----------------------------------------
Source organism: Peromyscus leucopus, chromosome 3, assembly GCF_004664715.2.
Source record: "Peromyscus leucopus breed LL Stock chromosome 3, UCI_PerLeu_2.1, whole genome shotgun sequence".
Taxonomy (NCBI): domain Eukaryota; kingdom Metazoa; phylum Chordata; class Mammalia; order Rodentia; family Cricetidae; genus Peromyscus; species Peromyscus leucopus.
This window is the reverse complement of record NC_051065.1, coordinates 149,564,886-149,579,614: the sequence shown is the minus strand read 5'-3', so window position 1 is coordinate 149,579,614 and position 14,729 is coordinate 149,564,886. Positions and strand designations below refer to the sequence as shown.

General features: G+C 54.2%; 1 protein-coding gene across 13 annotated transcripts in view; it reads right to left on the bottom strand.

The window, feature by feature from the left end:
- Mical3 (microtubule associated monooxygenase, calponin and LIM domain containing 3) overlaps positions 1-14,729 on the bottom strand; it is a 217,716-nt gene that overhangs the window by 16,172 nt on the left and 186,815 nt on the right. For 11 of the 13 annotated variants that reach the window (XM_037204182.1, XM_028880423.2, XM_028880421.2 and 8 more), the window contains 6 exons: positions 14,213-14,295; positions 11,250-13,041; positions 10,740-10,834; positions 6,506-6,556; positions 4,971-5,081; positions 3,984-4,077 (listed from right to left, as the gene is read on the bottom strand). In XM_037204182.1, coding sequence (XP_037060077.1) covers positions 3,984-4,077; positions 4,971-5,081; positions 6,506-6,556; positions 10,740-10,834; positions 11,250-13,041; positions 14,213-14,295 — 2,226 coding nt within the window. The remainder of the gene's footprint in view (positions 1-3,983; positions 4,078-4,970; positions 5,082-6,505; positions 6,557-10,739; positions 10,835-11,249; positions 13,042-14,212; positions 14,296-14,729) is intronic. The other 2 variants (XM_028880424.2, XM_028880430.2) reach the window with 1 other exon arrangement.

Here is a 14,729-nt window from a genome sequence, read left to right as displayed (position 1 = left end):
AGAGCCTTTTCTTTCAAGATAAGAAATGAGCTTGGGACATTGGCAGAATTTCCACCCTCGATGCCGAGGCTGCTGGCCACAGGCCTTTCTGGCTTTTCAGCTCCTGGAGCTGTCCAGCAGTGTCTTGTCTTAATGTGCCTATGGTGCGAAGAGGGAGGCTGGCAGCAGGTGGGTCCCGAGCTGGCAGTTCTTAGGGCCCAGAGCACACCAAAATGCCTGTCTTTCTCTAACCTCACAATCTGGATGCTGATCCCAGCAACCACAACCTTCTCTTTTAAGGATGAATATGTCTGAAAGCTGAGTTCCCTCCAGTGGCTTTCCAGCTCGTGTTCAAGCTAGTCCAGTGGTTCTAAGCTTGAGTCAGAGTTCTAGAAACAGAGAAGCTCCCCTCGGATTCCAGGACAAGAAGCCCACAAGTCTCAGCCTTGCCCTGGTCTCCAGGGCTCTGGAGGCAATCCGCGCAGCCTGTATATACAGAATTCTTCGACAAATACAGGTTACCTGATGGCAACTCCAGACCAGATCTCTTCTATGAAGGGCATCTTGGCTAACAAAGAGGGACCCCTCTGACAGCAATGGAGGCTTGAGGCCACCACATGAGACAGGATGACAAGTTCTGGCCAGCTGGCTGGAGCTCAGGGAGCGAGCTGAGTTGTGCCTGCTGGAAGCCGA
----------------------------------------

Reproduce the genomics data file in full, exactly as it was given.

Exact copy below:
Source organism: Peromyscus leucopus, chromosome 3, assembly GCF_004664715.2.
Source record: "Peromyscus leucopus breed LL Stock chromosome 3, UCI_PerLeu_2.1, whole genome shotgun sequence".
Taxonomy (NCBI): domain Eukaryota; kingdom Metazoa; phylum Chordata; class Mammalia; order Rodentia; family Cricetidae; genus Peromyscus; species Peromyscus leucopus.
This window is the reverse complement of record NC_051065.1, coordinates 149,564,886-149,579,614: the sequence shown is the minus strand read 5'-3', so window position 1 is coordinate 149,579,614 and position 14,729 is coordinate 149,564,886. Positions and strand designations below refer to the sequence as shown.

General features: G+C 54.2%; 1 protein-coding gene across 13 annotated transcripts in view; it reads right to left on the bottom strand.

The window, feature by feature from the left end:
- Mical3 (microtubule associated monooxygenase, calponin and LIM domain containing 3) overlaps positions 1-14,729 on the bottom strand; it is a 217,716-nt gene that overhangs the window by 16,172 nt on the left and 186,815 nt on the right. For 11 of the 13 annotated variants that reach the window (XM_037204182.1, XM_028880423.2, XM_028880421.2 and 8 more), the window contains 6 exons: positions 14,213-14,295; positions 11,250-13,041; positions 10,740-10,834; positions 6,506-6,556; positions 4,971-5,081; positions 3,984-4,077 (listed from right to left, as the gene is read on the bottom strand). In XM_037204182.1, coding sequence (XP_037060077.1) covers positions 3,984-4,077; positions 4,971-5,081; positions 6,506-6,556; positions 10,740-10,834; positions 11,250-13,041; positions 14,213-14,295 — 2,226 coding nt within the window. The remainder of the gene's footprint in view (positions 1-3,983; positions 4,078-4,970; positions 5,082-6,505; positions 6,557-10,739; positions 10,835-11,249; positions 13,042-14,212; positions 14,296-14,729) is intronic. The other 2 variants (XM_028880424.2, XM_028880430.2) reach the window with 1 other exon arrangement.

Here is a 14,729-nt window from a genome sequence, read left to right as displayed (position 1 = left end):
AGAGCCTTTTCTTTCAAGATAAGAAATGAGCTTGGGACATTGGCAGAATTTCCACCCTCGATGCCGAGGCTGCTGGCCACAGGCCTTTCTGGCTTTTCAGCTCCTGGAGCTGTCCAGCAGTGTCTTGTCTTAATGTGCCTATGGTGCGAAGAGGGAGGCTGGCAGCAGGTGGGTCCCGAGCTGGCAGTTCTTAGGGCCCAGAGCACACCAAAATGCCTGTCTTTCTCTAACCTCACAATCTGGATGCTGATCCCAGCAACCACAACCTTCTCTTTTAAGGATGAATATGTCTGAAAGCTGAGTTCCCTCCAGTGGCTTTCCAGCTCGTGTTCAAGCTAGTCCAGTGGTTCTAAGCTTGAGTCAGAGTTCTAGAAACAGAGAAGCTCCCCTCGGATTCCAGGACAAGAAGCCCACAAGTCTCAGCCTTGCCCTGGTCTCCAGGGCTCTGGAGGCAATCCGCGCAGCCTGTATATACAGAATTCTTCGACAAATACAGGTTACCTGATGGCAACTCCAGACCAGATCTCTTCTATGAAGGGCATCTTGGCTAACAAAGAGGGACCCCTCTGACAGCAATGGAGGCTTGAGGCCACCACATGAGACAGGATGACAAGTTCTGGCCAGCTGGCTGGAGCTCAGGGAGCGAGCTGAGTTGTGCCTGCTGGAAGCCGA